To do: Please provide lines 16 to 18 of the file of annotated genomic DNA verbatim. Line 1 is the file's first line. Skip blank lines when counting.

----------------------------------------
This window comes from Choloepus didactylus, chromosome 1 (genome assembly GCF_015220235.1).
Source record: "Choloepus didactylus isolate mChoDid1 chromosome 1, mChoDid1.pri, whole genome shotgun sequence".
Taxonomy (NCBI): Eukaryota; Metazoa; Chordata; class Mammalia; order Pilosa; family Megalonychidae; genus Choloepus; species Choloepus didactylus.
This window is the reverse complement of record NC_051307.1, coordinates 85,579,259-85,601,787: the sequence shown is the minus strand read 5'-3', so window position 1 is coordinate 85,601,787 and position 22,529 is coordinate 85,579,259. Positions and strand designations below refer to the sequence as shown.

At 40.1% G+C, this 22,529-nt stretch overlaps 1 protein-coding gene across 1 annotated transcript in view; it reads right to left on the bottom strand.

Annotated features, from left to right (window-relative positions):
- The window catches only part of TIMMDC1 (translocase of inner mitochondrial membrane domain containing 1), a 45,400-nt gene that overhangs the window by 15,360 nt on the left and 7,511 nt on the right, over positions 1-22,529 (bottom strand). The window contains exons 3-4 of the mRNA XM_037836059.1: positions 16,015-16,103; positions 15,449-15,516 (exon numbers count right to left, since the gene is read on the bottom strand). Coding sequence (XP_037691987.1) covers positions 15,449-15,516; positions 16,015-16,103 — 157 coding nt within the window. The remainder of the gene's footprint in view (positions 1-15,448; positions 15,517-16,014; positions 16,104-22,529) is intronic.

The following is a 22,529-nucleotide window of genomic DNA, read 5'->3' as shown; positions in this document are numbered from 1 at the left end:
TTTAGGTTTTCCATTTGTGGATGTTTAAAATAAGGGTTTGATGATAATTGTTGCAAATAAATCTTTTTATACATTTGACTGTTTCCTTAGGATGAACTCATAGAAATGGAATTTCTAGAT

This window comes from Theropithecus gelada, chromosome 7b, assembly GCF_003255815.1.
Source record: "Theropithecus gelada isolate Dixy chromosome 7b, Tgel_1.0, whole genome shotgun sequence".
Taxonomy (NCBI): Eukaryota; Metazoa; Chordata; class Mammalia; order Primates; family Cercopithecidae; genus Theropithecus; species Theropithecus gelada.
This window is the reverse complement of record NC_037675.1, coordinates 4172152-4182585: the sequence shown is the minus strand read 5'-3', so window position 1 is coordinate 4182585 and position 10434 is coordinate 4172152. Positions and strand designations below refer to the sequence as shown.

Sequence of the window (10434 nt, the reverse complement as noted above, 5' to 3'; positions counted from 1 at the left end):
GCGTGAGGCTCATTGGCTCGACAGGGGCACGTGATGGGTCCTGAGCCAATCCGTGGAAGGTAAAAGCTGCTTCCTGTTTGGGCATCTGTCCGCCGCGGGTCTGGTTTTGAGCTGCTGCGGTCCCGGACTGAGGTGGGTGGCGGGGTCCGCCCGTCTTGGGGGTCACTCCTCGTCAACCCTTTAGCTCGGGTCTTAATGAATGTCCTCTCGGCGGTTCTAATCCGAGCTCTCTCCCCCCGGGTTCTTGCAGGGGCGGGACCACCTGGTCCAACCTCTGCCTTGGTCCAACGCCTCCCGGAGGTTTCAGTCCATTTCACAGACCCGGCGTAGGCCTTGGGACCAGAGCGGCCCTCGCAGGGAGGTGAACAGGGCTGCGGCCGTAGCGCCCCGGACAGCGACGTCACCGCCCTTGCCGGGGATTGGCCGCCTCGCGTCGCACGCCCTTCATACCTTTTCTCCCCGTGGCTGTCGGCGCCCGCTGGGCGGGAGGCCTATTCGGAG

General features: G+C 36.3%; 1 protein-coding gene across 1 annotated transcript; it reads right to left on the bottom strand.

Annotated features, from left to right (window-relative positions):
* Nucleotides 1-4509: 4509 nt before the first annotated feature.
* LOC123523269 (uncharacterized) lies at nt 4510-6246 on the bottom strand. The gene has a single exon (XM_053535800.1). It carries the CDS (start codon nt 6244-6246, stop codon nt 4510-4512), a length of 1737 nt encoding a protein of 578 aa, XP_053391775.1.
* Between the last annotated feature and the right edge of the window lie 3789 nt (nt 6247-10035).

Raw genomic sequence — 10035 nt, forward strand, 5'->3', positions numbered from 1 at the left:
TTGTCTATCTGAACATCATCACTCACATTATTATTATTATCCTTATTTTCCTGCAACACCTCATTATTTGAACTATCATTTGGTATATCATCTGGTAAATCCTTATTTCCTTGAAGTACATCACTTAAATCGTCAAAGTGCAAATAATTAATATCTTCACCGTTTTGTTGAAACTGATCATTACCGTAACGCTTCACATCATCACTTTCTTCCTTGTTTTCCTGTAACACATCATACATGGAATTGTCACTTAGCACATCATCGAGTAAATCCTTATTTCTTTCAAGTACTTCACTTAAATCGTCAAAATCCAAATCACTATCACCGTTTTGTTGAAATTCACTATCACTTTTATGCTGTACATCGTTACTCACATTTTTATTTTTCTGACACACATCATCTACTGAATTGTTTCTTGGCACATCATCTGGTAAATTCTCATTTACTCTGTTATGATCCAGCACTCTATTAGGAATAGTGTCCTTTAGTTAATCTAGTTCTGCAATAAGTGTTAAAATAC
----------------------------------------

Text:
General features: G+C 36.3%; 1 protein-coding gene across 1 annotated transcript; it reads right to left on the bottom strand.

Annotated features, from left to right (window-relative positions):
* Nucleotides 1-4509: 4509 nt before the first annotated feature.